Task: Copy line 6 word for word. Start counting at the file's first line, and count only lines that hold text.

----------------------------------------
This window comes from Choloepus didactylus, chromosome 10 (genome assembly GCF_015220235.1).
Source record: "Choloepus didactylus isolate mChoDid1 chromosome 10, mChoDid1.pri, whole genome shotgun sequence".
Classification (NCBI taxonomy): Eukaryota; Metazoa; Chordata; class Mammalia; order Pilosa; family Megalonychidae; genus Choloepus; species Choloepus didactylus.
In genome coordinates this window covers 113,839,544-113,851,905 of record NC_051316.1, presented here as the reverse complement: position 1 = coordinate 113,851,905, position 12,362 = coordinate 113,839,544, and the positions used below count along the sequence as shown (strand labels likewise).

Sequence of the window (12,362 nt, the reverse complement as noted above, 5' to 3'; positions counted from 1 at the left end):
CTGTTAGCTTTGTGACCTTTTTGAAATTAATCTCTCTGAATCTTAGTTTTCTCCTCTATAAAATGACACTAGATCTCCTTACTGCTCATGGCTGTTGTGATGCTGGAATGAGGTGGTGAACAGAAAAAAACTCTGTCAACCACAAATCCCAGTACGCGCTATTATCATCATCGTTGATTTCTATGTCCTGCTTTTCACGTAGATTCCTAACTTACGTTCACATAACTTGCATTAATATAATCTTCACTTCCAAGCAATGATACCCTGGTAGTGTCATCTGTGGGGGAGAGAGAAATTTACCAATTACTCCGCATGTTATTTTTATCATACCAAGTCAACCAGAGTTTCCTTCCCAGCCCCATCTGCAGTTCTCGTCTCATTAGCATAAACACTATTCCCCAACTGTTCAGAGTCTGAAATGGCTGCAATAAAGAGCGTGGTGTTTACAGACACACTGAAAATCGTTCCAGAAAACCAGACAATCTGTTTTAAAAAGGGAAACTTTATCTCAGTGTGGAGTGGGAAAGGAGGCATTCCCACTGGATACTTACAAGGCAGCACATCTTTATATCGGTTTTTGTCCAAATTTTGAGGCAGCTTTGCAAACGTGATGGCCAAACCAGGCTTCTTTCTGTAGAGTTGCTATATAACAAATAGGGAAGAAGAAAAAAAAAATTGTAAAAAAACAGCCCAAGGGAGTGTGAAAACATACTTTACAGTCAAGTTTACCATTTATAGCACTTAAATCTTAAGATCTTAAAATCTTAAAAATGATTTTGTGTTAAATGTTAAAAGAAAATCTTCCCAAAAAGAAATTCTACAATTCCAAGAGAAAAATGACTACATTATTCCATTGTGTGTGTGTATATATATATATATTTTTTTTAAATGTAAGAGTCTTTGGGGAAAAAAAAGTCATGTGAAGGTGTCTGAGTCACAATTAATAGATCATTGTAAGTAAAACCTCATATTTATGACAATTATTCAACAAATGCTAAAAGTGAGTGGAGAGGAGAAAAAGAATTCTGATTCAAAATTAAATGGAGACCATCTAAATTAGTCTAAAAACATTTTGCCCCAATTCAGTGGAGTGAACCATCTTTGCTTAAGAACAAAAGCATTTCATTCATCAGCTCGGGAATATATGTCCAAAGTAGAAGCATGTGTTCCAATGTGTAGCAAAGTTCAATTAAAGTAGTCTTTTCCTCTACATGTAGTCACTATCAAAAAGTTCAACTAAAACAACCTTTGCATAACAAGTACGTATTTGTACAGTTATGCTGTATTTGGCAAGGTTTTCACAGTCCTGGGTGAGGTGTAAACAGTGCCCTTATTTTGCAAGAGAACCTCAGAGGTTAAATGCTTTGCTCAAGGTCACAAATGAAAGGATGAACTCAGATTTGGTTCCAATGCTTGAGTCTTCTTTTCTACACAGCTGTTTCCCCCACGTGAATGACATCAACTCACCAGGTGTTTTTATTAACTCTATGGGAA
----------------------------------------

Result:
CTGTTAGCTTTGTGACCTTTTTGAAATTAATCTCTCTGAATCTTAGTTTTCTCCTCTATAAAATGACACTAGATCTCCTTACTGCTCATGGCTGTTGTGATGCTGGAATGAGGTGGTGAACAGAAAAAAACTCTGTCAACCACAAATCCCAGTACGCGCTATTATCATCATCGTTGATTTCTATGTCCTGCTTTTCACGTAGATTCCTAACTTACGTTCACATAACTTGCATTAATATAATCTTCACTTCCAAGCAATGATACCCTGGTAGTGTCATCTGTGGGGGAGAGAGAAATTTACCAATTACTCCGCATGTTATTTTTATCATACCAAGTCAACCAGAGTTTCCTTCCCAGCCCCATCTGCAGTTCTCGTCTCATTAGCATAAACACTATTCCCCAACTGTTCAGAGTCTGAAATGGCTGCAATAAAGAGCGTGGTGTTTACAGACACACTGAAAATCGTTCCAGAAAACCAGACAATCTGTTTTAAAAAGGGAAACTTTATCTCAGTGTGGAGTGGGAAAGGAGGCATTCCCACTGGATACTTACAAGGCAGCACATCTTTATATCGGTTTTTGTCCAAATTTTGAGGCAGCTTTGCAAACGTGATGGCCAAACCAGGCTTCTTTCTGTAGAGTTGCTATATAACAAATAGGGAAGAAGAAAAAAAAAATTGTAAAAAAACAGCCCAAGGGAGTGTGAAAACATACTTTACAGTCAAGTTTACCATTTATAGCACTTAAATCTTAAGATCTTAAAATCTTAAAAATGATTTTGTGTTAAATGTTAAAAGAAAATCTTCCCAAAAAGAAATTCTACAATTCCAAGAGAAAAATGACTACATTATTCCATTGTGTGTGTGTATATATATATATATTTTTTTTAAATGTAAGAGTCTTTGGGGAAAAAAAAGTCATGTGAAGGTGTCTGAGTCACAATTAATAGATCATTGTAAGTAAAACCTCATATTTATGACAATTATTCAACAAATGCTAAAAGTGAGTGGAGAGGAGAAAAAGAATTCTGATTCAAAATTAAATGGAGACCATCTAAATTAGTCTAAAAACATTTTGCCCCAATTCAGTGGAGTGAACCATCTTTGCTTAAGAACAAAAGCATTTCATTCATCAGCTCGGGAATATATGTCCAAAGTAGAAGCATGTGTTCCAATGTGTAGCAAAGTTCAATTAAAGTAGTCTTTTCCTCTACATGTAGTCACTATCAAAAAGTTCAACTAAAACAACCTTTGCATAACAAGTACGTATTTGTACAGTTATGCTGTATTTGGCAAGGTTTTCACAGTCCTGGGTGAGGTGTAAACAGTGCCCTTATTTTGCAAGAGAACCTCAGAGGTTAAATGCTTTGCTCAAGGTCACAAATGAAAGGATGAACTCAGATTTGGTTCCAATGCTTGAGTCTTCTTTTCTACACAGCTGTTTCCCCCACGTGAATGACATCAACTCACCAGGTGTTTTTATTAACTCTATGGGAA